Beginner mistakes in truck driving – how to avoid it?

It’s hard not to stand out when you’re new at something, and usually it’s not in the way you hope. It’s an unfortunate part of starting any new job, but everyone has a learning phase that involves making mistakes.

Part of making it to the point where you feel confident in your work is doing the research to make sure you don’t make obvious errors. Here are some rookie truck driver mistakes you can easily avoid with a little planning.


The biggest mistake anyone makes when starting a new venture is overconfidence, and drivers with a new CDL are no exception. It’s easy to get excited because you’ve earned your certification, but it’s also easy to think that makes you an expert when you are actually a beginner.

The requirements for your CDL are the minimum knowledge you need to be safe on the road under normal conditions. There are a lot of times conditions aren’t normal, and you need to be humble about getting advice and help when that happens. You also need to be humble about the level of knowledge you have about the business—driving a truck involves a lot more than just driving the vehicle, and it takes time to understand those processes at any trucking companies you join.

Failing to filter out noise

Another big mistake that beginners make is listening to too much advice. There are a lot of opinions out there about the best way to approach the truck driving profession, but not all of them offer productive solutions. Finding the voices you can trust involves developing a good filter for bad information, and that can take time.

The best way to steer around bad advice is to stick to getting your information from sources you can verify, like the CDL Jobs information sites, employer materials, and DOT guidelines. Once you make a couple friends in an organization, they can also help you with the culture as you get used to your new job’s processes.

Neglect for safety

New drivers aren’t the only ones who often neglect safety protocols, but new truck drivers tend to be the ones who get into the most trouble for it. Partly, that’s because more experienced drivers learn to cut corners in ways they aren’t going to get caught.

Another reason why rookies tend to have spectacularly visible safety issues when they cut corners is because they don’t know which corners are high-risk yet when they cut them. No one should neglect safety protocols, but the difference between an experienced driver doing it and a rookie doing it is that most of the time, the experienced driver knows whether they are taking a calculated risk or an incredibly off-the wall long-shot one.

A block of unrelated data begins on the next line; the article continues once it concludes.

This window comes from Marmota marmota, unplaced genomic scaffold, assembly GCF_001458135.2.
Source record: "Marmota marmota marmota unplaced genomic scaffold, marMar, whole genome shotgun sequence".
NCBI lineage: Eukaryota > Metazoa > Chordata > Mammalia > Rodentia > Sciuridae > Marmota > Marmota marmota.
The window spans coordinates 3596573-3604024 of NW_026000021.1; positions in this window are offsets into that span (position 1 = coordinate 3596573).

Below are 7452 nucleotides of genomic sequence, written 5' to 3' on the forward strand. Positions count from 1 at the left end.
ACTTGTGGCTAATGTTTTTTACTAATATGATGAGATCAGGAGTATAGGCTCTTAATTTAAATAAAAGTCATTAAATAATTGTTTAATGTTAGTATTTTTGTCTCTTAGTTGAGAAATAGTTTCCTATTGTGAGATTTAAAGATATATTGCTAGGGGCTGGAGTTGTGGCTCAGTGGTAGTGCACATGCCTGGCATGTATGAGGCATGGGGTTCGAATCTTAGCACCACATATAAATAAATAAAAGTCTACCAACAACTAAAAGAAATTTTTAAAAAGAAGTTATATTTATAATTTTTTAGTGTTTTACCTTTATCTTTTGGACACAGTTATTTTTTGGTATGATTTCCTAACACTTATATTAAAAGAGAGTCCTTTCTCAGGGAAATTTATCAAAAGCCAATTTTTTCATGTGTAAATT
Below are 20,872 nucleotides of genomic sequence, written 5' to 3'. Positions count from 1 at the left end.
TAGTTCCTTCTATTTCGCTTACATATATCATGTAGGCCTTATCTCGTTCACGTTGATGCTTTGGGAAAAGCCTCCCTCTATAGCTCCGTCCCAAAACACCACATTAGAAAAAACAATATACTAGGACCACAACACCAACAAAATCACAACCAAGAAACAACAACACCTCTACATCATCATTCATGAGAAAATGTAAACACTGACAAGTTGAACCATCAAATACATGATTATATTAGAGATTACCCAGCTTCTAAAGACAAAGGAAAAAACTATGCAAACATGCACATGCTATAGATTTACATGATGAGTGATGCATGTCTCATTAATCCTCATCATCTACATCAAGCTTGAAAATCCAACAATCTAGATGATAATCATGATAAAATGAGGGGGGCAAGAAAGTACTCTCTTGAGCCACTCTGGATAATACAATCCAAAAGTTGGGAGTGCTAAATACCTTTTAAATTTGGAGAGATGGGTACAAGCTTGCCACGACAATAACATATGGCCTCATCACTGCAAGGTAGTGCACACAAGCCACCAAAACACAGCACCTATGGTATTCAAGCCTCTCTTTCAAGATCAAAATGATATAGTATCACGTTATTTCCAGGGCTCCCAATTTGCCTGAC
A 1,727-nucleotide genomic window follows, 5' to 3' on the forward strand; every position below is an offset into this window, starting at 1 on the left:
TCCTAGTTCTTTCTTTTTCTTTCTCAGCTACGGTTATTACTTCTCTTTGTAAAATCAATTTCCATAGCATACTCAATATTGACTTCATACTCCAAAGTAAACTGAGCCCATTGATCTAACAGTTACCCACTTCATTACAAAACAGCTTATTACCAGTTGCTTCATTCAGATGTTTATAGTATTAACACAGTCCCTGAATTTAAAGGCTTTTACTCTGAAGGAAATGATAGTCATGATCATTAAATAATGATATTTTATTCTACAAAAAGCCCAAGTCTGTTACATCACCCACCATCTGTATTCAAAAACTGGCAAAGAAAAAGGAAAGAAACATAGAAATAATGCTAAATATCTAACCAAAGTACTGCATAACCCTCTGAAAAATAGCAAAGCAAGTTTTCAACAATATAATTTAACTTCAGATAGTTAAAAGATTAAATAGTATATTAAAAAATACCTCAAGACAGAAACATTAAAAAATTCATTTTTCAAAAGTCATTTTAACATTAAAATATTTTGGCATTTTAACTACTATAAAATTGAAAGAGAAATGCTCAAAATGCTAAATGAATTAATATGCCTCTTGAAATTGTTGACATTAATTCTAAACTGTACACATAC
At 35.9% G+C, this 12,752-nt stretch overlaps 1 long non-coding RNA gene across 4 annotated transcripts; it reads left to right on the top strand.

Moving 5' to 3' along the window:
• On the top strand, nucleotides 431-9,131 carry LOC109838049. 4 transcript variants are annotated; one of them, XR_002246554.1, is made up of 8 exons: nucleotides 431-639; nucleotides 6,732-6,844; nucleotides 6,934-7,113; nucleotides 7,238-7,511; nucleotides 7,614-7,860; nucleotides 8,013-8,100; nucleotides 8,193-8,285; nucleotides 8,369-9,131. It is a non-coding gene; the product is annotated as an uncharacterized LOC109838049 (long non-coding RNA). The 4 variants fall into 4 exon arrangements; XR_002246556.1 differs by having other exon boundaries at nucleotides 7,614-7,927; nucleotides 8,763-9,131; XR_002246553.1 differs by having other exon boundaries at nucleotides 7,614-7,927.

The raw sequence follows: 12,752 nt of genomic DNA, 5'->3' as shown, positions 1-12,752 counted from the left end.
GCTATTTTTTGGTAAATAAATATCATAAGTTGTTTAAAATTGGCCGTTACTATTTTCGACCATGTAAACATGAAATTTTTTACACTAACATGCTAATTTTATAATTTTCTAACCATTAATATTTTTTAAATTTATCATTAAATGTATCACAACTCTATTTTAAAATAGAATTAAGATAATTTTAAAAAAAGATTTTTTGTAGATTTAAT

The best advice for any new driver is to start your sound habits early and don’t cut any corners. Following every safety precaution every time you are out is the best way to avoid this. It might not be convenient, but the trouble it saves you is well worth the extra time it takes to get on the road when you’re following all the right procedures.

Neglecting one’s health

Truck driving is a demanding job, both physically and mentally. Drivers need to be able to cover a lot of ground quickly to make their money, and it’s easy to forget to eat healthy and exercise regularly regularly. It can also be tempting to skimp on sleep when you’re driving a lot, to maximize road time without compromising on personal correspondence or necessary stress relief.

These choices might seem like good ideas in the short term, but they add up, and deciding to sacrifice your own comfort and well-being can become a habit. When it does, drivers typically wind up having trouble with their physical exams, leading to plenty of drivers being sidelined when they could have avoided it.

Lacking the organization and financing to launch

If you get your CDL and go to work for a trucking company, this is less of an issue because you’ll learn that company’s processes as you train into the job. That can offset a lot of personal disorganization by giving you a good system. It also takes the financial burden off you when it comes to freight bills. If you want to become an Owner Operator right away, though, do your research as it can be easy to underestimate the working capital you will need to keep on hand.

Just because you are a new truck driver doesn’t mean you have to make mistakes like one. By learning to listen to your supervisors and following all safety protocols, you can avoid these common rookie truck driver mistakes.

Source: http://www.cdljobs.com